Wednesday, March 28, 2012
John Stossel makes a couple of excellent and less-than-obvious points about how government regulation strikes at the heart of our economy by removing its most valuable asset -- brainpower -- from the equation at multiple levels.
[T]he thick rulebooks help cheaters by giving them an indecipherable screen to hide behind. They also mislead consumers by giving them the illusion of protection. "I don't need to worry because regulation protects me." It's why some sophisticated people gave all their savings to Bernie Madoff.In the first two clear, memorable sentences, Stossel has eviscerated the whole idea that government regulations somehow have a magical power to stop the unscrupulous, as well as protect the ignorant from the effort of careful thought. But he's not done. Aside from encouraging stupidity and aiding desception, regulations have a huge cultural cost:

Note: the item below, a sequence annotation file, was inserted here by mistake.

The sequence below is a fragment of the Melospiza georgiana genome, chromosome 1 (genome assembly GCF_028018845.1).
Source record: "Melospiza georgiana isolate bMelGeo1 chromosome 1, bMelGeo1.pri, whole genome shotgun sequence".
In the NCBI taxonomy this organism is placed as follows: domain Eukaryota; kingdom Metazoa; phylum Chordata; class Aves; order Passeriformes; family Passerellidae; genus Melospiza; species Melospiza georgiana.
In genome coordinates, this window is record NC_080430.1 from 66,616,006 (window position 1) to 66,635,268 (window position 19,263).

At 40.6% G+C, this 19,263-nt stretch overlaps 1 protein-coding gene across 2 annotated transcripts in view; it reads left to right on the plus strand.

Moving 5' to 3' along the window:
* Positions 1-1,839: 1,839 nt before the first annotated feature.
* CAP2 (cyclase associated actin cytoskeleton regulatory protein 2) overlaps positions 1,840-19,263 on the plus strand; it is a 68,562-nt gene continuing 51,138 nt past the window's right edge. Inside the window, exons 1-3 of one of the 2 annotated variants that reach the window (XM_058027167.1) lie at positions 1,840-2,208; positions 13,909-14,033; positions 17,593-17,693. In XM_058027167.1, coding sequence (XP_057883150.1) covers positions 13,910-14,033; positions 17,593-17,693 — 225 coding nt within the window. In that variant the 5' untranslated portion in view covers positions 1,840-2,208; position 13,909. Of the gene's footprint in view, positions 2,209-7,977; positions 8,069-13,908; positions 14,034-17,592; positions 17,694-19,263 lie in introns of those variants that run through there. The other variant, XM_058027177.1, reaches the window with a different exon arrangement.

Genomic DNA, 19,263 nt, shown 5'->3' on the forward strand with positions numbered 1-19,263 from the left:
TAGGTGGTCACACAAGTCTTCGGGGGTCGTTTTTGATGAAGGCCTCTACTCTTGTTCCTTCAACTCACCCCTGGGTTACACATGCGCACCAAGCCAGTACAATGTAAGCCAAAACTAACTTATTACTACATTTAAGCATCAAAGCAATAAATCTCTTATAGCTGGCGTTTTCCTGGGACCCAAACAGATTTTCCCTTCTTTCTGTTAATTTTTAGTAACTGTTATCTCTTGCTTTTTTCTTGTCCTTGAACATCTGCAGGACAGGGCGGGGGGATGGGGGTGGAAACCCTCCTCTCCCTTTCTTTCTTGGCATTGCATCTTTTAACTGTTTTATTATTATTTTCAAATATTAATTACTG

On top of doing little good, endless rules kill the freedom that made America the land of opportunity. We preach entrepreneurship, and try to teach children the value, satisfaction and excitement of starting their own businesses. Then we let entrepreneurial opportunity be crushed under the weight of the regulatory state. The byzantine rules send this message to Americans: Don't try. Don't build anything. Don't innovate. Don't create anything new. [bold added]Americans who foolishly find amusement in stories, such as how difficult Stossel once found it to open a lemonade stand, should stop to think about what this is doing to us, now, as well as how this will stunt our children's psychological growth.
Stossel does note that "big businesses often have no problem with this". While this isn't the blanket condemnation of large businesses that is a commonplace on the left, I wish he had said something to the effect that some in business succumb to the temptation to take advantage of government regulation. His mention of big business is necessary, but in today's cultural climate, big business as such is often unjustly blamed for many of the problems caused by improper government, and I could see the mention adding some fuel to that fire. Aside from that, this is a great followup to another piece of his I noted here some time back about the cost of government meddling in prediction markets.